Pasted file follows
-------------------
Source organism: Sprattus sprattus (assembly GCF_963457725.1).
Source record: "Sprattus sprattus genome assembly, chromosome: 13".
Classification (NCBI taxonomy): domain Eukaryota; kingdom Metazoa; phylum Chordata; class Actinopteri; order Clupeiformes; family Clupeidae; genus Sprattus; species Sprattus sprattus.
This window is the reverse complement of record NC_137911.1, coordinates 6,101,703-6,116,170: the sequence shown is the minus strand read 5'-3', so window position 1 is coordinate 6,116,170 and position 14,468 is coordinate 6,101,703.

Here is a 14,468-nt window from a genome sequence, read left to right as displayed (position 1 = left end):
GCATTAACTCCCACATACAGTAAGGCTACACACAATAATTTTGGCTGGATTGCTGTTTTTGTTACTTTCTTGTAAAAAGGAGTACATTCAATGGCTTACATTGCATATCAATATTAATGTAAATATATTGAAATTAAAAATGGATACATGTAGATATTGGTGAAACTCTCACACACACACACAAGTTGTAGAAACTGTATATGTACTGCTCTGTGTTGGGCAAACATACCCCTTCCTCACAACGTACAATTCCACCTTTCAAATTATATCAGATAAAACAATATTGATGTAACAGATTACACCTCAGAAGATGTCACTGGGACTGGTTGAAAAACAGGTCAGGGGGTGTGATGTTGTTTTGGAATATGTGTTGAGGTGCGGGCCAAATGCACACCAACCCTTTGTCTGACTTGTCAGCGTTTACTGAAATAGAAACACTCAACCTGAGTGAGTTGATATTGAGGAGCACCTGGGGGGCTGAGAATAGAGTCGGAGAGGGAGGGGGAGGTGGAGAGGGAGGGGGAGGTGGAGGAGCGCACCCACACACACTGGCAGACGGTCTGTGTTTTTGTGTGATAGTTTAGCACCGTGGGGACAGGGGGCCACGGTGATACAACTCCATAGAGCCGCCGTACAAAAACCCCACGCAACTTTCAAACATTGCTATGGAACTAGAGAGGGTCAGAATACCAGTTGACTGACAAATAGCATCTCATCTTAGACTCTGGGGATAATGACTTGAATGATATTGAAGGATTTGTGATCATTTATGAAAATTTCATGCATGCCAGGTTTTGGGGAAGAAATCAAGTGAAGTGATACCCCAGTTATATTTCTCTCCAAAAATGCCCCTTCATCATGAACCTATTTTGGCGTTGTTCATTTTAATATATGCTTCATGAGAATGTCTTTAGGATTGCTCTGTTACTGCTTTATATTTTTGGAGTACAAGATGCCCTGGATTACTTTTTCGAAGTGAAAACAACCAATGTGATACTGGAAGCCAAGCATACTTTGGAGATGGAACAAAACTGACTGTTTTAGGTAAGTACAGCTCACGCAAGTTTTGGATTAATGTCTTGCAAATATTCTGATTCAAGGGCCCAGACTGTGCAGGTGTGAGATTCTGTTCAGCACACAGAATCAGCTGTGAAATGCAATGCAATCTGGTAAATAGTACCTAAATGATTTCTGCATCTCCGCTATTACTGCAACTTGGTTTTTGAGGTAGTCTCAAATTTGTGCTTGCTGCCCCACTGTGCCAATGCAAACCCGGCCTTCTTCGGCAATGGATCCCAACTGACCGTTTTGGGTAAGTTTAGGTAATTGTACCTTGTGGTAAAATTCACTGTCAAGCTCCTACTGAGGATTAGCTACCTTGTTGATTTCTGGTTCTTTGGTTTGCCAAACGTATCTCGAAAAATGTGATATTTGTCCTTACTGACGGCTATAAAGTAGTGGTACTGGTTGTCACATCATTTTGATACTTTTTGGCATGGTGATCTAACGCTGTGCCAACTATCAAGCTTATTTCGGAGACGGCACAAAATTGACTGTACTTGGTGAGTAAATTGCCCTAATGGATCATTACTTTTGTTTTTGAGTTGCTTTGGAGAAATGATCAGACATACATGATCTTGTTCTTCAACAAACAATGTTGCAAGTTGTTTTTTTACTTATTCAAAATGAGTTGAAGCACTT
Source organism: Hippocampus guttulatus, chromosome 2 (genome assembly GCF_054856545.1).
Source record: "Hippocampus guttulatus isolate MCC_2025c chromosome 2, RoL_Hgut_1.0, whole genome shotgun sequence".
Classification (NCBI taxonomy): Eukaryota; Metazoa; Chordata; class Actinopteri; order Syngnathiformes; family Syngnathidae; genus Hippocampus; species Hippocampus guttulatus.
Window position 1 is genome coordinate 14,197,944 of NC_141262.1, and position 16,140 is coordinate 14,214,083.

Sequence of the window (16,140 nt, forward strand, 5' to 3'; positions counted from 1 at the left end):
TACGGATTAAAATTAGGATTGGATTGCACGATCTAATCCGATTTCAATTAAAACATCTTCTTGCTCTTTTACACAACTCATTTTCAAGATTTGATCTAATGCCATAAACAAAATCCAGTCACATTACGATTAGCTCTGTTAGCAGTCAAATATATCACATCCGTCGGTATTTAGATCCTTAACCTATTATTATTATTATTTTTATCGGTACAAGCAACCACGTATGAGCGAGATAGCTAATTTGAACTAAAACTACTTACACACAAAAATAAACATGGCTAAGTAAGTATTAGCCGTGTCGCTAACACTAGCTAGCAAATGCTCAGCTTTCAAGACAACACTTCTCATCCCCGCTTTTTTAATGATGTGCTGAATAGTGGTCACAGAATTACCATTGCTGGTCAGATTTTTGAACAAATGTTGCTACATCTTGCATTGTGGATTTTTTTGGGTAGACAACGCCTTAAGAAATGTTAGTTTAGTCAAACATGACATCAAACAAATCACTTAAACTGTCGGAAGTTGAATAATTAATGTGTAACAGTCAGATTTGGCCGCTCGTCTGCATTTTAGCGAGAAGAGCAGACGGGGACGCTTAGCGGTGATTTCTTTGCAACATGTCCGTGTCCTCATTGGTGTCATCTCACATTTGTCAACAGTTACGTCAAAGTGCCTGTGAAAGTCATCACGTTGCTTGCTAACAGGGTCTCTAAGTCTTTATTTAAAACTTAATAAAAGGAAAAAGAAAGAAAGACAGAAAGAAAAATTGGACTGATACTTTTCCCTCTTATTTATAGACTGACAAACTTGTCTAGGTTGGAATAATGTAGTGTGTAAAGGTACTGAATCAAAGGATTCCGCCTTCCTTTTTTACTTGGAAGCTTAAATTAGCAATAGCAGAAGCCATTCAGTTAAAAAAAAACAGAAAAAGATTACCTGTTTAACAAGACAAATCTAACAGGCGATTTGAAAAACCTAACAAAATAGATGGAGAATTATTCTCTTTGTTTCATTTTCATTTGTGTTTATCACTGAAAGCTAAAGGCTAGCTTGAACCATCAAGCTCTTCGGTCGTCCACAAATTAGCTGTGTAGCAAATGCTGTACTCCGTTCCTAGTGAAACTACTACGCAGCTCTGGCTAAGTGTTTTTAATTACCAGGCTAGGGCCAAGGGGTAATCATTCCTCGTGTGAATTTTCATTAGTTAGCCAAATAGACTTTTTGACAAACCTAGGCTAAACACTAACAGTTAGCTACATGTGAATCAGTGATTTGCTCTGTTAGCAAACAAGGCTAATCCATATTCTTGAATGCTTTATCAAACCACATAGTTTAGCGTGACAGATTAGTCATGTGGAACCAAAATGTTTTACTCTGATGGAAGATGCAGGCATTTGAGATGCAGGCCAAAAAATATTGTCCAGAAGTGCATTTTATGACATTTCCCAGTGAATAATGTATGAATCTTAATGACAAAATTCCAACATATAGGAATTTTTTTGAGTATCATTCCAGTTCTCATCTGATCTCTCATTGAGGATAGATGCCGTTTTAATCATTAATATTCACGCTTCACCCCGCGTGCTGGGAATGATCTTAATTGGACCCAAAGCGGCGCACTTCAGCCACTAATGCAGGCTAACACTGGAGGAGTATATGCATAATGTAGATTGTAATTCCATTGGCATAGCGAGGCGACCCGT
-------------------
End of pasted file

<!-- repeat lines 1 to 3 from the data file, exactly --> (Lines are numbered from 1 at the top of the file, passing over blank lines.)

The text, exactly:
Source organism: Sprattus sprattus (assembly GCF_963457725.1).
Source record: "Sprattus sprattus genome assembly, chromosome: 13".
Classification (NCBI taxonomy): domain Eukaryota; kingdom Metazoa; phylum Chordata; class Actinopteri; order Clupeiformes; family Clupeidae; genus Sprattus; species Sprattus sprattus.